Inventing Profanity: What to Write When You Can’t Say “Duck”
So, there you are, writing away when the f-bomb splatters onto the page. Some markets won’t have a problem with this, but what if you’re writing for a PG-13 market, or what if your target market is OK with some profanity, but you like to use it a lot? I can already hear the rebuttal. “But Kary, my character isn’t the type to say, ‘golly gee.’ I need something stronger.”
The answer’s easy: create your own curse words.
Sometimes it just has to sound right
Profanity has a certain sound to it. It’s usually short, sharp, single syllables with hard consonants or sounds you can lean into as if you’re spitting. In Battlestar Galactica, the word of choice was “frack.” Farscape’s “frell” sounded softer but got the job done. C.S. Friedman used “vulk” in her Coldfire series, where volcanic activity was a plot point.
Tie it into your world-building
When inventing profanity, think of it like any other world-building task. Your world has its own names, its own money, its own countries, and political systems, so why shouldn’t it have its own profanity? I’ve already mentioned C.S. Friedman, where volcanic activity triggers world-altering events, but Anne McCaffrey is another example. In her popular Pern books, dragons lay eggs in hot sands, so Pernese cursing includes things like “Shards!,” “Shells!,” “By Faranth’s first egg!,” and “Scorch it!”
Think about the world in your story. What events in history have produced momentous outcomes? In one of my worlds where there was a Krakatoa-like explosion, “Shadow and ash!” is a common oath.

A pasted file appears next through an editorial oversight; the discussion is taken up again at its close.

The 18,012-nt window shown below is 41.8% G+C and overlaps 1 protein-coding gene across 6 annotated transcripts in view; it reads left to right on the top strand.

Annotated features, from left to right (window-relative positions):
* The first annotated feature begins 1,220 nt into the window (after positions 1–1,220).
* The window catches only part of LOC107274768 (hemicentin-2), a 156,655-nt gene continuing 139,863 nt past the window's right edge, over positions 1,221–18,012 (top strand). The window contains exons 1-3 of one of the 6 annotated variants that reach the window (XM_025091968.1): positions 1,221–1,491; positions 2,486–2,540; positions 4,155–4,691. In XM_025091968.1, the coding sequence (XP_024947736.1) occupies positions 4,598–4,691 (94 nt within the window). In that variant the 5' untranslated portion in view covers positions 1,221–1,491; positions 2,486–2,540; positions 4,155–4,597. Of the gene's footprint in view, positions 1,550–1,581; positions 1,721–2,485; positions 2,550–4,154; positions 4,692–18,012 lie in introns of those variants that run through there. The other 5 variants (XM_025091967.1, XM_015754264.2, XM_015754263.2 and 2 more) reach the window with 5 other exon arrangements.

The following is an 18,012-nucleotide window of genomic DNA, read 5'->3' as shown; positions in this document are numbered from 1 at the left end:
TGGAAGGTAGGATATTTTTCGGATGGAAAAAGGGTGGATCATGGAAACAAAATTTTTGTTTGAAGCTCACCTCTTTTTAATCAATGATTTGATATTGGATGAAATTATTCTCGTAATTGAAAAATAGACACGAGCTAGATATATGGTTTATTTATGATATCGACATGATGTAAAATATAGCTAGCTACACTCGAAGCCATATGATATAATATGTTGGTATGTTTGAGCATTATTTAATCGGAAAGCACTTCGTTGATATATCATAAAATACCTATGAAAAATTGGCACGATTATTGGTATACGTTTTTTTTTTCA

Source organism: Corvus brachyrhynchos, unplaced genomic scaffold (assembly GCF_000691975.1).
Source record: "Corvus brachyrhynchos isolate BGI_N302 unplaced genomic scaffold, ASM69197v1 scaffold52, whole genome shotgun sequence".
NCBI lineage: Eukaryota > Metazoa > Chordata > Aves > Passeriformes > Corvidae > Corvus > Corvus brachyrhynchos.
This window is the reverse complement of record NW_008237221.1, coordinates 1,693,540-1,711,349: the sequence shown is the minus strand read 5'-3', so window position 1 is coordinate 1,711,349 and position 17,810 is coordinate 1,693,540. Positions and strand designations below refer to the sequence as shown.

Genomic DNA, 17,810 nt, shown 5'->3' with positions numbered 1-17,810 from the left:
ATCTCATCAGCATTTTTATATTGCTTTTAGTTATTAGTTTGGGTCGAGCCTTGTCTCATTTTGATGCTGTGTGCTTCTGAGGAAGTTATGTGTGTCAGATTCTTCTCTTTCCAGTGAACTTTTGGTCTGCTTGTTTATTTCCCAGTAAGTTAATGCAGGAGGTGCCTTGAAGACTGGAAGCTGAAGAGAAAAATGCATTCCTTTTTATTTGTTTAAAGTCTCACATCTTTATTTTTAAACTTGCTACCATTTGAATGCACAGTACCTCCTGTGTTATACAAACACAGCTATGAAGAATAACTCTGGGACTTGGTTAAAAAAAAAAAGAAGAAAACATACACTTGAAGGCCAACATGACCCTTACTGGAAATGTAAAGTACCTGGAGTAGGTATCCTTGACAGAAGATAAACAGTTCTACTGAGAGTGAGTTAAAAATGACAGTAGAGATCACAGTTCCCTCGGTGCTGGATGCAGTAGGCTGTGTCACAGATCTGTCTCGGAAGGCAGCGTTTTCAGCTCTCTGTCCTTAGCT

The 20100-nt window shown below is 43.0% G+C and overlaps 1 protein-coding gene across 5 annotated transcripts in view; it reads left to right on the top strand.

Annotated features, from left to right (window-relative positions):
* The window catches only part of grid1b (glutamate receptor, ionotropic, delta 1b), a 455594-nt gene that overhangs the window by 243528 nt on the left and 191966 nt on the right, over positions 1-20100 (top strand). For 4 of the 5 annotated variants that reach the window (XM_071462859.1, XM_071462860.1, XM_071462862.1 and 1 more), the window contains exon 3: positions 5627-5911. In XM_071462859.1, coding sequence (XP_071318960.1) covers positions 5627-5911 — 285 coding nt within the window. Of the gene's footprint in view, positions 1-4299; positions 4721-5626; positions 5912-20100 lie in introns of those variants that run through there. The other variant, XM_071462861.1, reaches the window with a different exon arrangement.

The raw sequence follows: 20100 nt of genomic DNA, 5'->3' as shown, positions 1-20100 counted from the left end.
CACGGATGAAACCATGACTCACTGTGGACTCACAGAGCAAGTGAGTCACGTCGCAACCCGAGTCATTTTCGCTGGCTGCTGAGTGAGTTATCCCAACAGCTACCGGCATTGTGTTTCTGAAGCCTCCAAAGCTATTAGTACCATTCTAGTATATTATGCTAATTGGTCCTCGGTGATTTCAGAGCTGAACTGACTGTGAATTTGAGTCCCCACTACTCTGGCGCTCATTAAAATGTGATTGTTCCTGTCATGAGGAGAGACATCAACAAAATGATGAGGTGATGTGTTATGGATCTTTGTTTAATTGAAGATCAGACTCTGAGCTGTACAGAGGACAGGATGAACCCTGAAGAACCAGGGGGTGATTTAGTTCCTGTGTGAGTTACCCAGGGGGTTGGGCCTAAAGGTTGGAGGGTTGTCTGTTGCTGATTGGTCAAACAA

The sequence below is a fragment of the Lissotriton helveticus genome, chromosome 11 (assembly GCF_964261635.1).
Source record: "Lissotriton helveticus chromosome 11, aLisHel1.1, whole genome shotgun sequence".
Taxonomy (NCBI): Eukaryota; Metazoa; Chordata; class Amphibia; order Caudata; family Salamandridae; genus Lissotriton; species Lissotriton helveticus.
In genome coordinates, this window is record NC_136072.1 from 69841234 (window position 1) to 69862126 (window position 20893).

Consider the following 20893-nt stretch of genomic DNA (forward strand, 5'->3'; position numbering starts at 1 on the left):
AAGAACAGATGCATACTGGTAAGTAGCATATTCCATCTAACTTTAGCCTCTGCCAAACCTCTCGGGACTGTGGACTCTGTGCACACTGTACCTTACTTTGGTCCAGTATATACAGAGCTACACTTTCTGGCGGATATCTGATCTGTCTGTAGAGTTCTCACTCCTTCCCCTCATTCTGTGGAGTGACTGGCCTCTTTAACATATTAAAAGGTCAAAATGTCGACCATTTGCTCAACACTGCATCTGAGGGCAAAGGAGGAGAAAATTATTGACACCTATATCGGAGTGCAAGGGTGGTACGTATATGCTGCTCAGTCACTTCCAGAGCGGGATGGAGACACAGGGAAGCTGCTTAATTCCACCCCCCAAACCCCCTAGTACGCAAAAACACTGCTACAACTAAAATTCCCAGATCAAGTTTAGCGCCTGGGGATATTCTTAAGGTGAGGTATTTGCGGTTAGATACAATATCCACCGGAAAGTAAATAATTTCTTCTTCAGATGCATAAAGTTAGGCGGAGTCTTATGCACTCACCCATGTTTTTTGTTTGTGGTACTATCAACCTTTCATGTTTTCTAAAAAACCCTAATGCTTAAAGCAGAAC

Is there a religious system you can launch from? Elizabethan cursing included things like “God’s Teeth!,” so think about your religious system and swap in the name of a relevant ruler or deity.
Go beyond the f-bomb
In Space: Above and Beyond, the alien enemy resembles an Earth insect called chiggers, so “chig” and “chigger-lover” made perfect slurs. It’s probably no accident that chigger rhymes with an American racial slur that’s largely unprintable in many markets. Orson Scott Card’s Ender series did something similar with the buggers, leaning on an alternate meaning of “bugger” to enhance slur.
Heinlein blended two gender-based insults to come up with “slitch,” and Farscape used “tralk” to mean the same thing.
Use context to provide meaning
Don’t try to explain your invented curse words. They should be clear from the context. If your character gets kneed in the groin, have his companion wince and say, “Ooh, right in the choobies!” Your reader will know exactly what’s going on.
Be creative with your profanity. Invent your own insults and vulgarities, and make them an integral part of your world. Doing so will give your characters freedom of expression in almost any market.
Kary English grew up in the snowy Midwest where she avoided siblings and frostbite by reading book after book in a warm corner behind a recliner chair. She blames her one and only high school detention on Douglas Adams, whose Hitchhiker’s Guide to the Galaxy caused her to laugh out loud while reading it behind her geometry textbook.
Today, Kary still spends most of her time with her head in the clouds and her nose in a book. To the great relief of her parents, she seems to be making a living at it. Her fiction includes several short stories and a fantasy saga about a little girl and an orange kitten. Kary’s highest aspiration is to make her own work detention-worthy.
Kary is a Hugo and Campbell nominee and Writers of the Future winner whose fiction has appeared in L. Ron Hubbard Presents Writers of the Future Volume 31, the Grantville Gazette, Daily Science Fiction, and Galaxy’s Edge.
Fudge! Laughing so hard!
Darnedy! This is so funny!
Son of Pilsbury Doughboy! This is great stuff! I’ve googled old swear / vulgar words and learned that “fart” is one of the oldest, coming from the 13th century.